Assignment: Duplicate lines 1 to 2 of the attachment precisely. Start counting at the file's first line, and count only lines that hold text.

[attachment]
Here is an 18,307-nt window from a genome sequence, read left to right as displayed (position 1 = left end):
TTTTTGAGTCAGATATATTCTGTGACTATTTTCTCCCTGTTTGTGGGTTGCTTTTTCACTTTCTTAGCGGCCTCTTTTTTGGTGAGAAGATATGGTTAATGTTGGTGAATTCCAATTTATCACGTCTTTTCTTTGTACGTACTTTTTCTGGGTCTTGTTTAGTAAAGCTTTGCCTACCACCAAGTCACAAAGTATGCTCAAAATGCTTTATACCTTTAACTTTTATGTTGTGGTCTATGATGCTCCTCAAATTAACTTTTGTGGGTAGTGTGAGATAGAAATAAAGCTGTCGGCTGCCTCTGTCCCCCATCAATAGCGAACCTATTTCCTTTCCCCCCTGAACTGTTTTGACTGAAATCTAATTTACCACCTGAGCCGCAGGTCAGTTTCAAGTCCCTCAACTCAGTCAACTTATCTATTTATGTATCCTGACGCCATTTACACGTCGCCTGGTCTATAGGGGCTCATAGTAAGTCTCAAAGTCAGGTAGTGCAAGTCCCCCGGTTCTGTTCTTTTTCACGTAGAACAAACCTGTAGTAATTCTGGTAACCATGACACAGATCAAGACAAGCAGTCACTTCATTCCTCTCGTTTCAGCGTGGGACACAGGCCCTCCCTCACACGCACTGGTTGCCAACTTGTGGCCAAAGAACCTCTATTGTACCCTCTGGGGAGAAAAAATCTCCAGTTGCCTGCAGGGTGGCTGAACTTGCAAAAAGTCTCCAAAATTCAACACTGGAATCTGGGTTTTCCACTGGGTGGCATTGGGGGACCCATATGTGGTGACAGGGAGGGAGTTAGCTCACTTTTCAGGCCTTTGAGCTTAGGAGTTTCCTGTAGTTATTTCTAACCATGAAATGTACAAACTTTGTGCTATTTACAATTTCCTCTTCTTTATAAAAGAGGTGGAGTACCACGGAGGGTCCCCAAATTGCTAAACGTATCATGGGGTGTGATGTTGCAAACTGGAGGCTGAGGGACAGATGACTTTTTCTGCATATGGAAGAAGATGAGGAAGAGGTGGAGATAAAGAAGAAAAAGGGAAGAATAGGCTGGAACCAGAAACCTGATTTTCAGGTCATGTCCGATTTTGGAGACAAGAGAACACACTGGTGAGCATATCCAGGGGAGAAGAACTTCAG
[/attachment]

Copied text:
Here is an 18,307-nt window from a genome sequence, read left to right as displayed (position 1 = left end):
TTTTTGAGTCAGATATATTCTGTGACTATTTTCTCCCTGTTTGTGGGTTGCTTTTTCACTTTCTTAGCGGCCTCTTTTTTGGTGAGAAGATATGGTTAATGTTGGTGAATTCCAATTTATCACGTCTTTTCTTTGTACGTACTTTTTCTGGGTCTTGTTTAGTAAAGCTTTGCCTACCACCAAGTCACAAAGTATGCTCAAAATGCTTTATACCTTTAACTTTTATGTTGTGGTCTATGATGCTCCTCAAATTAACTTTTGTGGGTAGTGTGAGATAGAAATAAAGCTGTCGGCTGCCTCTGTCCCCCATCAATAGCGAACCTATTTCCTTTCCCCCCTGAACTGTTTTGACTGAAATCTAATTTACCACCTGAGCCGCAGGTCAGTTTCAAGTCCCTCAACTCAGTCAACTTATCTATTTATGTATCCTGACGCCATTTACACGTCGCCTGGTCTATAGGGGCTCATAGTAAGTCTCAAAGTCAGGTAGTGCAAGTCCCCCGGTTCTGTTCTTTTTCACGTAGAACAAACCTGTAGTAATTCTGGTAACCATGACACAGATCAAGACAAGCAGTCACTTCATTCCTCTCGTTTCAGCGTGGGACACAGGCCCTCCCTCACACGCACTGGTTGCCAACTTGTGGCCAAAGAACCTCTATTGTACCCTCTGGGGAGAAAAAATCTCCAGTTGCCTGCAGGGTGGCTGAACTTGCAAAAAGTCTCCAAAATTCAACACTGGAATCTGGGTTTTCCACTGGGTGGCATTGGGGGACCCATATGTGGTGACAGGGAGGGAGTTAGCTCACTTTTCAGGCCTTTGAGCTTAGGAGTTTCCTGTAGTTATTTCTAACCATGAAATGTACAAACTTTGTGCTATTTACAATTTCCTCTTCTTTATAAAAGAGGTGGAGTACCACGGAGGGTCCCCAAATTGCTAAACGTATCATGGGGTGTGATGTTGCAAACTGGAGGCTGAGGGACAGATGACTTTTTCTGCATATGGAAGAAGATGAGGAAGAGGTGGAGATAAAGAAGAAAAAGGGAAGAATAGGCTGGAACCAGAAACCTGATTTTCAGGTCATGTCCGATTTTGGAGACAAGAGAACACACTGGTGAGCATATCCAGGGGAGAAGAACTTCAG